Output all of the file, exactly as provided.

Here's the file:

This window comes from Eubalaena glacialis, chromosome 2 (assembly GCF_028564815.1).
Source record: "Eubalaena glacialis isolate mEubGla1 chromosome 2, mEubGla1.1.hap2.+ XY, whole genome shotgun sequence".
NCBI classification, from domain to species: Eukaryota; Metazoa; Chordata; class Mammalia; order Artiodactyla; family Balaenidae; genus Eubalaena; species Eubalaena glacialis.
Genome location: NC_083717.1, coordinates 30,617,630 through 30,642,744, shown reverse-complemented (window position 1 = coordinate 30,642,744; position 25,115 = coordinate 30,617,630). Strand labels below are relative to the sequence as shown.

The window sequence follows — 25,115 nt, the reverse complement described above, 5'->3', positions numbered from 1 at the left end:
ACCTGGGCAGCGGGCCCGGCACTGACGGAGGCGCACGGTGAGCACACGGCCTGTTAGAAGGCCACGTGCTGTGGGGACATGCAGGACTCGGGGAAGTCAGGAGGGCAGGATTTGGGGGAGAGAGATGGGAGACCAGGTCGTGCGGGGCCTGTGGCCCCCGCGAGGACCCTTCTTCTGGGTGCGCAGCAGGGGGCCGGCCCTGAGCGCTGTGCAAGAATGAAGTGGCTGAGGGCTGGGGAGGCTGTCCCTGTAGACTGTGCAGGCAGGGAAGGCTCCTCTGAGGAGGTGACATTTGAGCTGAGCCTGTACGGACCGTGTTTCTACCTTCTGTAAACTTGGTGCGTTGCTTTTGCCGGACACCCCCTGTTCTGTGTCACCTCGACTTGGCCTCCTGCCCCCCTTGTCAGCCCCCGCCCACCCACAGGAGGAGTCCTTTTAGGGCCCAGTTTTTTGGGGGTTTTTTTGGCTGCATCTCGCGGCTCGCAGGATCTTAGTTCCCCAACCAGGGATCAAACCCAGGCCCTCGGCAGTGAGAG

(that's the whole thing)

This window comes from Eubalaena glacialis, chromosome 2 (assembly GCF_028564815.1).
Source record: "Eubalaena glacialis isolate mEubGla1 chromosome 2, mEubGla1.1.hap2.+ XY, whole genome shotgun sequence".
NCBI classification, from domain to species: Eukaryota; Metazoa; Chordata; class Mammalia; order Artiodactyla; family Balaenidae; genus Eubalaena; species Eubalaena glacialis.
Genome location: NC_083717.1, coordinates 30,617,630 through 30,642,744, shown reverse-complemented (window position 1 = coordinate 30,642,744; position 25,115 = coordinate 30,617,630). Strand labels below are relative to the sequence as shown.

The window sequence follows — 25,115 nt, the reverse complement described above, 5'->3', positions numbered from 1 at the left end:
ACCTGGGCAGCGGGCCCGGCACTGACGGAGGCGCACGGTGAGCACACGGCCTGTTAGAAGGCCACGTGCTGTGGGGACATGCAGGACTCGGGGAAGTCAGGAGGGCAGGATTTGGGGGAGAGAGATGGGAGACCAGGTCGTGCGGGGCCTGTGGCCCCCGCGAGGACCCTTCTTCTGGGTGCGCAGCAGGGGGCCGGCCCTGAGCGCTGTGCAAGAATGAAGTGGCTGAGGGCTGGGGAGGCTGTCCCTGTAGACTGTGCAGGCAGGGAAGGCTCCTCTGAGGAGGTGACATTTGAGCTGAGCCTGTACGGACCGTGTTTCTACCTTCTGTAAACTTGGTGCGTTGCTTTTGCCGGACACCCCCTGTTCTGTGTCACCTCGACTTGGCCTCCTGCCCCCCTTGTCAGCCCCCGCCCACCCACAGGAGGAGTCCTTTTAGGGCCCAGTTTTTTGGGGGTTTTTTTGGCTGCATCTCGCGGCTCGCAGGATCTTAGTTCCCCAACCAGGGATCAAACCCAGGCCCTCGGCAGTGAGAG